In sharp contrast to 2018, equity markets advanced in 2019 with gains not seen since 2013. Technology, financials, and communications were the leading S&P 500 sectors in 2019. Total stock market value increased $7.5 trillion for the year.
The equity market rebound from its topple in December 2018 was unexpected by many analysts, as 2019 began with expectations of a recession and further market downturn. International markets also advanced broadly in 2019, with gains in the developed and emerging markets.
Global bond markets have been favorable for stocks as historically low rates during the past decade incentivized governments and companies worldwide to borrow, boosting growth in expansion and capital investments globally.
The price/earnings ratio for the S&P 500 Index ended 2019 at 18.3, up from 15.6 at the end of 2018. Analysts view this ratio as an indicator as to how fairly valued the equity market is.
Fixed income markets are expecting that the Federal Reserve will maintain interest rates steady through 2020, with no anticipated increases or decreases. Performance was positive across all bond sectors in 2019, with yields stabilizing towards the end of the year.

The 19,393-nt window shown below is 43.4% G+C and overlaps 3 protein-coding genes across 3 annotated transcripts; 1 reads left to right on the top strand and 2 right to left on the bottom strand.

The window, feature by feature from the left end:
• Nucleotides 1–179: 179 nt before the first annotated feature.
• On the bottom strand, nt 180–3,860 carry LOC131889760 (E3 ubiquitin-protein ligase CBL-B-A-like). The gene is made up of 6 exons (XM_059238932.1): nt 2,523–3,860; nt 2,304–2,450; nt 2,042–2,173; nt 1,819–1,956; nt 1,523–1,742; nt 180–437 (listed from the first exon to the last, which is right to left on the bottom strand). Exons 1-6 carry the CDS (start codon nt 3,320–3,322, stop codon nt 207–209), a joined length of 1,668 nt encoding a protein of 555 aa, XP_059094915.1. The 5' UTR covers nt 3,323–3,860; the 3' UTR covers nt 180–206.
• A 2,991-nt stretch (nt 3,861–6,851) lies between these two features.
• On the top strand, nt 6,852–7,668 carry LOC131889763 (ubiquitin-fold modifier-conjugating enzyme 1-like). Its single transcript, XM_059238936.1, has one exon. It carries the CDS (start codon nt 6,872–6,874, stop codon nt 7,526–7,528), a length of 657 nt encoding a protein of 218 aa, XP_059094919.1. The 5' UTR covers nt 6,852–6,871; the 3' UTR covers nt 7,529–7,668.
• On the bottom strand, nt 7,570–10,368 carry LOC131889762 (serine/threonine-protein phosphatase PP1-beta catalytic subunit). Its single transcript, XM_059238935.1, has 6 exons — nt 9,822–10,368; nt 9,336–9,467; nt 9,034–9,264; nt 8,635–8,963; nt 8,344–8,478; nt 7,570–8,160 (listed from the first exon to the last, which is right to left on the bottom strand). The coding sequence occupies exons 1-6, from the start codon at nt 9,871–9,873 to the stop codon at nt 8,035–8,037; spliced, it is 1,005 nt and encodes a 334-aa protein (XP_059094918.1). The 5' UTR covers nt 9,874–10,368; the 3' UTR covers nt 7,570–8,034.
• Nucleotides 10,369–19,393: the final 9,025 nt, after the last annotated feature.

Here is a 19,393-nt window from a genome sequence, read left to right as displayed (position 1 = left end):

Ending the year at 1.92%, the yield on the 10-year Treasury bond is still the highest yield available among the developed government bond market. Government bond yields in developed economies such as Germany and Japan were still negative at the end of the year.
To shore up liquidity at the end of 2019 to avert a market disruption, as occurred in December 2018, the Fed injected billions of dollars into the repurchase-agreement market, also known as the repo market, and also bought roughly $400 billion of bonds since October 2019. The strategy has been very similar to the Fed’s quantitative easing program enacted during the financial crisis, also known as Q.E.
Sources: Bloomberg, S&P, Federal Reserve, U.S. Treasury